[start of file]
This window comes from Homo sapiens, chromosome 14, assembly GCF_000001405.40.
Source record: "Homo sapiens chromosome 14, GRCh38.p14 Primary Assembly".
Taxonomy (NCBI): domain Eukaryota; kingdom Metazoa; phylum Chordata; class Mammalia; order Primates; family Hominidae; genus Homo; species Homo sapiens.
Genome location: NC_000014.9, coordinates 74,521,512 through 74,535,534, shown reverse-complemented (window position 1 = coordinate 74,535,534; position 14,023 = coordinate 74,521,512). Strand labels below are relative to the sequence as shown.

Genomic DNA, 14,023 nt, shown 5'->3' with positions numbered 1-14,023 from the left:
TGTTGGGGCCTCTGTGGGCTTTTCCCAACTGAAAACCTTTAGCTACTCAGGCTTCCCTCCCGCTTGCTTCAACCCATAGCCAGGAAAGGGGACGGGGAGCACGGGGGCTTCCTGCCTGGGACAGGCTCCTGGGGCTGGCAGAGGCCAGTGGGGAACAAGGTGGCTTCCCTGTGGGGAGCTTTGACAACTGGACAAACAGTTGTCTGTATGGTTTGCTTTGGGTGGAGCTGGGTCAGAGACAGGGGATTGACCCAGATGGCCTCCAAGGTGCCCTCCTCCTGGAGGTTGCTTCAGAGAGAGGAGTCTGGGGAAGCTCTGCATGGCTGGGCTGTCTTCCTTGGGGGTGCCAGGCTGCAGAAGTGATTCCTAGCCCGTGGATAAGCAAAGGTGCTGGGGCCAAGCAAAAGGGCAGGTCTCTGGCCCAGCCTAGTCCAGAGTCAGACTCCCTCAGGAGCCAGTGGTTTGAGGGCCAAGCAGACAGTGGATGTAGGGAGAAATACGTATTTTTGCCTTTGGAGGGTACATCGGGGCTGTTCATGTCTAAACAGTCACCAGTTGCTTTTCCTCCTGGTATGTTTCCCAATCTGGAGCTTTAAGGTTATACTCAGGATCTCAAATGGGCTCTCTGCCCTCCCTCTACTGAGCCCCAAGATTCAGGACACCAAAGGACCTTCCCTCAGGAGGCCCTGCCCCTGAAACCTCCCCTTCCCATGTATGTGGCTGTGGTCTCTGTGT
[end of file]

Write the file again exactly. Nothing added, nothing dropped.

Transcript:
This window comes from Homo sapiens, chromosome 14, assembly GCF_000001405.40.
Source record: "Homo sapiens chromosome 14, GRCh38.p14 Primary Assembly".
Taxonomy (NCBI): domain Eukaryota; kingdom Metazoa; phylum Chordata; class Mammalia; order Primates; family Hominidae; genus Homo; species Homo sapiens.
Genome location: NC_000014.9, coordinates 74,521,512 through 74,535,534, shown reverse-complemented (window position 1 = coordinate 74,535,534; position 14,023 = coordinate 74,521,512). Strand labels below are relative to the sequence as shown.

Genomic DNA, 14,023 nt, shown 5'->3' with positions numbered 1-14,023 from the left:
TGTTGGGGCCTCTGTGGGCTTTTCCCAACTGAAAACCTTTAGCTACTCAGGCTTCCCTCCCGCTTGCTTCAACCCATAGCCAGGAAAGGGGACGGGGAGCACGGGGGCTTCCTGCCTGGGACAGGCTCCTGGGGCTGGCAGAGGCCAGTGGGGAACAAGGTGGCTTCCCTGTGGGGAGCTTTGACAACTGGACAAACAGTTGTCTGTATGGTTTGCTTTGGGTGGAGCTGGGTCAGAGACAGGGGATTGACCCAGATGGCCTCCAAGGTGCCCTCCTCCTGGAGGTTGCTTCAGAGAGAGGAGTCTGGGGAAGCTCTGCATGGCTGGGCTGTCTTCCTTGGGGGTGCCAGGCTGCAGAAGTGATTCCTAGCCCGTGGATAAGCAAAGGTGCTGGGGCCAAGCAAAAGGGCAGGTCTCTGGCCCAGCCTAGTCCAGAGTCAGACTCCCTCAGGAGCCAGTGGTTTGAGGGCCAAGCAGACAGTGGATGTAGGGAGAAATACGTATTTTTGCCTTTGGAGGGTACATCGGGGCTGTTCATGTCTAAACAGTCACCAGTTGCTTTTCCTCCTGGTATGTTTCCCAATCTGGAGCTTTAAGGTTATACTCAGGATCTCAAATGGGCTCTCTGCCCTCCCTCTACTGAGCCCCAAGATTCAGGACACCAAAGGACCTTCCCTCAGGAGGCCCTGCCCCTGAAACCTCCCCTTCCCATGTATGTGGCTGTGGTCTCTGTGT